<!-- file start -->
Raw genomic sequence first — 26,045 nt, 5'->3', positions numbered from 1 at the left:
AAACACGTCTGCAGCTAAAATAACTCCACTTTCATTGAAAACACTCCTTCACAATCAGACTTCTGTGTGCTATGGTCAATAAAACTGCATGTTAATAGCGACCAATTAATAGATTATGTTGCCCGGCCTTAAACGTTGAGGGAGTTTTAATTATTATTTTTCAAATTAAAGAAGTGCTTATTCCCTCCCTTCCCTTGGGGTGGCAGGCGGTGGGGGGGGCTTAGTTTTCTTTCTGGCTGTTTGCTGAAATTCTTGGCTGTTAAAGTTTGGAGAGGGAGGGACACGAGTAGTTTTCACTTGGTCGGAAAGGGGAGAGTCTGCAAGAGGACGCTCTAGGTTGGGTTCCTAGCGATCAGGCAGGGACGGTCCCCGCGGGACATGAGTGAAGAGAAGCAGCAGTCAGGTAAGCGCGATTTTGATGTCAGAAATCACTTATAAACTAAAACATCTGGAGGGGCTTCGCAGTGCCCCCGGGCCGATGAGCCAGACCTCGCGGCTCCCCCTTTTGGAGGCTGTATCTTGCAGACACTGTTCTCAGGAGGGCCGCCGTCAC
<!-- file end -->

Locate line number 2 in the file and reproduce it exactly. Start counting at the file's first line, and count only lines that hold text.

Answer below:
AAACACGTCTGCAGCTAAAATAACTCCACTTTCATTGAAAACACTCCTTCACAATCAGACTTCTGTGTGCTATGGTCAATAAAACTGCATGTTAATAGCGACCAATTAATAGATTATGTTGCCCGGCCTTAAACGTTGAGGGAGTTTTAATTATTATTTTTCAAATTAAAGAAGTGCTTATTCCCTCCCTTCCCTTGGGGTGGCAGGCGGTGGGGGGGGCTTAGTTTTCTTTCTGGCTGTTTGCTGAAATTCTTGGCTGTTAAAGTTTGGAGAGGGAGGGACACGAGTAGTTTTCACTTGGTCGGAAAGGGGAGAGTCTGCAAGAGGACGCTCTAGGTTGGGTTCCTAGCGATCAGGCAGGGACGGTCCCCGCGGGACATGAGTGAAGAGAAGCAGCAGTCAGGTAAGCGCGATTTTGATGTCAGAAATCACTTATAAACTAAAACATCTGGAGGGGCTTCGCAGTGCCCCCGGGCCGATGAGCCAGACCTCGCGGCTCCCCCTTTTGGAGGCTGTATCTTGCAGACACTGTTCTCAGGAGGGCCGCCGTCAC